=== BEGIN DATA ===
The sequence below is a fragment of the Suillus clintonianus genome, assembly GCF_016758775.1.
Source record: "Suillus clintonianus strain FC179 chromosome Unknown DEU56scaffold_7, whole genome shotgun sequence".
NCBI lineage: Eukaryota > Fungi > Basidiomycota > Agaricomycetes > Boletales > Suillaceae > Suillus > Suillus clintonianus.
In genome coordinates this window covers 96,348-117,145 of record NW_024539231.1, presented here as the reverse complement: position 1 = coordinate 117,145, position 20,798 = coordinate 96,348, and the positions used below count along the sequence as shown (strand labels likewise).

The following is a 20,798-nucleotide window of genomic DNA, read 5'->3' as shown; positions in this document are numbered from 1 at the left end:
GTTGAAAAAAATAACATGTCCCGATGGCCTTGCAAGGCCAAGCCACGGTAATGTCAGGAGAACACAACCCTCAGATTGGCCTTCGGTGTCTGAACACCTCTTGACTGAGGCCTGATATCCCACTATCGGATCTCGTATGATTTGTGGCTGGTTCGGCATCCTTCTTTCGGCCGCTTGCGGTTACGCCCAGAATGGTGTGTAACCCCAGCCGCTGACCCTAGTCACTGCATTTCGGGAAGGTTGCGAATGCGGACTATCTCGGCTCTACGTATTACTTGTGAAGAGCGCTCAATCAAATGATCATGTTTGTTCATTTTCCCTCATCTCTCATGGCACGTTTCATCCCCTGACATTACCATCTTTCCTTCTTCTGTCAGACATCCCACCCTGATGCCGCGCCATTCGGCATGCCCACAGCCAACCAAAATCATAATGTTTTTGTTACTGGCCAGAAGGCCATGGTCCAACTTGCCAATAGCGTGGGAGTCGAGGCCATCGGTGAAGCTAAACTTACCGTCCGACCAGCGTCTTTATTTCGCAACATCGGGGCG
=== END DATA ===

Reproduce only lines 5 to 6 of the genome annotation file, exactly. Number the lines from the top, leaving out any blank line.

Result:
The following is a 20,798-nucleotide window of genomic DNA, read 5'->3' as shown; positions in this document are numbered from 1 at the left end:
GTTGAAAAAAATAACATGTCCCGATGGCCTTGCAAGGCCAAGCCACGGTAATGTCAGGAGAACACAACCCTCAGATTGGCCTTCGGTGTCTGAACACCTCTTGACTGAGGCCTGATATCCCACTATCGGATCTCGTATGATTTGTGGCTGGTTCGGCATCCTTCTTTCGGCCGCTTGCGGTTACGCCCAGAATGGTGTGTAACCCCAGCCGCTGACCCTAGTCACTGCATTTCGGGAAGGTTGCGAATGCGGACTATCTCGGCTCTACGTATTACTTGTGAAGAGCGCTCAATCAAATGATCATGTTTGTTCATTTTCCCTCATCTCTCATGGCACGTTTCATCCCCTGACATTACCATCTTTCCTTCTTCTGTCAGACATCCCACCCTGATGCCGCGCCATTCGGCATGCCCACAGCCAACCAAAATCATAATGTTTTTGTTACTGGCCAGAAGGCCATGGTCCAACTTGCCAATAGCGTGGGAGTCGAGGCCATCGGTGAAGCTAAACTTACCGTCCGACCAGCGTCTTTATTTCGCAACATCGGGGCG